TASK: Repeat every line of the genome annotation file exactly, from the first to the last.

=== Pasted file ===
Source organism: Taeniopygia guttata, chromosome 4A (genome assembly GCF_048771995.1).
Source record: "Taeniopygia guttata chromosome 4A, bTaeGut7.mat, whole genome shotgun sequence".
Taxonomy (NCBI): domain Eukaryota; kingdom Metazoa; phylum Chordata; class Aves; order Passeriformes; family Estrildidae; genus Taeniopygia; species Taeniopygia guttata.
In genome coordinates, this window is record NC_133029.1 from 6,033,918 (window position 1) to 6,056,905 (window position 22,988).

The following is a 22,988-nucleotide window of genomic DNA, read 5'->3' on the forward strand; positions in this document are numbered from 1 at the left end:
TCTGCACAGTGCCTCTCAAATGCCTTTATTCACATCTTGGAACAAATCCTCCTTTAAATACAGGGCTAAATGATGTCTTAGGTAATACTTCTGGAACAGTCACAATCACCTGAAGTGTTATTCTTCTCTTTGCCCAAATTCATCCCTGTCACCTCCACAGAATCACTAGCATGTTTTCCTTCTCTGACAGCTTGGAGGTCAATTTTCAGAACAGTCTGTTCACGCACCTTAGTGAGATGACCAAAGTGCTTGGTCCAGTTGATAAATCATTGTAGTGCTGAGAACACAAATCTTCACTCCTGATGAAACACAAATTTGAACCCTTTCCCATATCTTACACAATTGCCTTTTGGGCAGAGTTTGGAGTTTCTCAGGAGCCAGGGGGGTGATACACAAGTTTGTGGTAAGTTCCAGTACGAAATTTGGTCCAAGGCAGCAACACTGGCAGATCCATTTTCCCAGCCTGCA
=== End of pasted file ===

Source organism: Taeniopygia guttata, chromosome 4A (genome assembly GCF_048771995.1).
Source record: "Taeniopygia guttata chromosome 4A, bTaeGut7.mat, whole genome shotgun sequence".
Taxonomy (NCBI): domain Eukaryota; kingdom Metazoa; phylum Chordata; class Aves; order Passeriformes; family Estrildidae; genus Taeniopygia; species Taeniopygia guttata.
In genome coordinates, this window is record NC_133029.1 from 6,033,918 (window position 1) to 6,056,905 (window position 22,988).

The following is a 22,988-nucleotide window of genomic DNA, read 5'->3' on the forward strand; positions in this document are numbered from 1 at the left end:
TCTGCACAGTGCCTCTCAAATGCCTTTATTCACATCTTGGAACAAATCCTCCTTTAAATACAGGGCTAAATGATGTCTTAGGTAATACTTCTGGAACAGTCACAATCACCTGAAGTGTTATTCTTCTCTTTGCCCAAATTCATCCCTGTCACCTCCACAGAATCACTAGCATGTTTTCCTTCTCTGACAGCTTGGAGGTCAATTTTCAGAACAGTCTGTTCACGCACCTTAGTGAGATGACCAAAGTGCTTGGTCCAGTTGATAAATCATTGTAGTGCTGAGAACACAAATCTTCACTCCTGATGAAACACAAATTTGAACCCTTTCCCATATCTTACACAATTGCCTTTTGGGCAGAGTTTGGAGTTTCTCAGGAGCCAGGGGGGTGATACACAAGTTTGTGGTAAGTTCCAGTACGAAATTTGGTCCAAGGCAGCAACACTGGCAGATCCATTTTCCCAGCCTGCA